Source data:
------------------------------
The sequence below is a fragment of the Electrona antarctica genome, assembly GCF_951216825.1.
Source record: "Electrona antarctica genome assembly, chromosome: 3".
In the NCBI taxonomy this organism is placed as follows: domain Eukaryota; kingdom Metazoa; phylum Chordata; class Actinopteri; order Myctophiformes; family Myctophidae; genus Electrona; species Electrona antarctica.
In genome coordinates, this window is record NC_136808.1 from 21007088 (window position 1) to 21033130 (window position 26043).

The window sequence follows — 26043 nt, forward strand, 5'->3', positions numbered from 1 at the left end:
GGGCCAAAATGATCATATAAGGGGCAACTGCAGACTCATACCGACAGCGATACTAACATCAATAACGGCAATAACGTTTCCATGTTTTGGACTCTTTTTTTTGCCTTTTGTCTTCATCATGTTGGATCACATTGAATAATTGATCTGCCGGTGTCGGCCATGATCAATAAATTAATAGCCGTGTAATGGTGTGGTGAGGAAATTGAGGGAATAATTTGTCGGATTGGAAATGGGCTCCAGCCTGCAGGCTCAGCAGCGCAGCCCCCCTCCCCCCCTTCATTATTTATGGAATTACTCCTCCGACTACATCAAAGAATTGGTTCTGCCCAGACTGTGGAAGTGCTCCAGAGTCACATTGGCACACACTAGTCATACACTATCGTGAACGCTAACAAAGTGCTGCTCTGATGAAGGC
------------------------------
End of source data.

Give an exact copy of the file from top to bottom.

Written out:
The sequence below is a fragment of the Electrona antarctica genome, assembly GCF_951216825.1.
Source record: "Electrona antarctica genome assembly, chromosome: 3".
In the NCBI taxonomy this organism is placed as follows: domain Eukaryota; kingdom Metazoa; phylum Chordata; class Actinopteri; order Myctophiformes; family Myctophidae; genus Electrona; species Electrona antarctica.
In genome coordinates, this window is record NC_136808.1 from 21007088 (window position 1) to 21033130 (window position 26043).

The window sequence follows — 26043 nt, forward strand, 5'->3', positions numbered from 1 at the left end:
GGGCCAAAATGATCATATAAGGGGCAACTGCAGACTCATACCGACAGCGATACTAACATCAATAACGGCAATAACGTTTCCATGTTTTGGACTCTTTTTTTTGCCTTTTGTCTTCATCATGTTGGATCACATTGAATAATTGATCTGCCGGTGTCGGCCATGATCAATAAATTAATAGCCGTGTAATGGTGTGGTGAGGAAATTGAGGGAATAATTTGTCGGATTGGAAATGGGCTCCAGCCTGCAGGCTCAGCAGCGCAGCCCCCCTCCCCCCCTTCATTATTTATGGAATTACTCCTCCGACTACATCAAAGAATTGGTTCTGCCCAGACTGTGGAAGTGCTCCAGAGTCACATTGGCACACACTAGTCATACACTATCGTGAACGCTAACAAAGTGCTGCTCTGATGAAGGC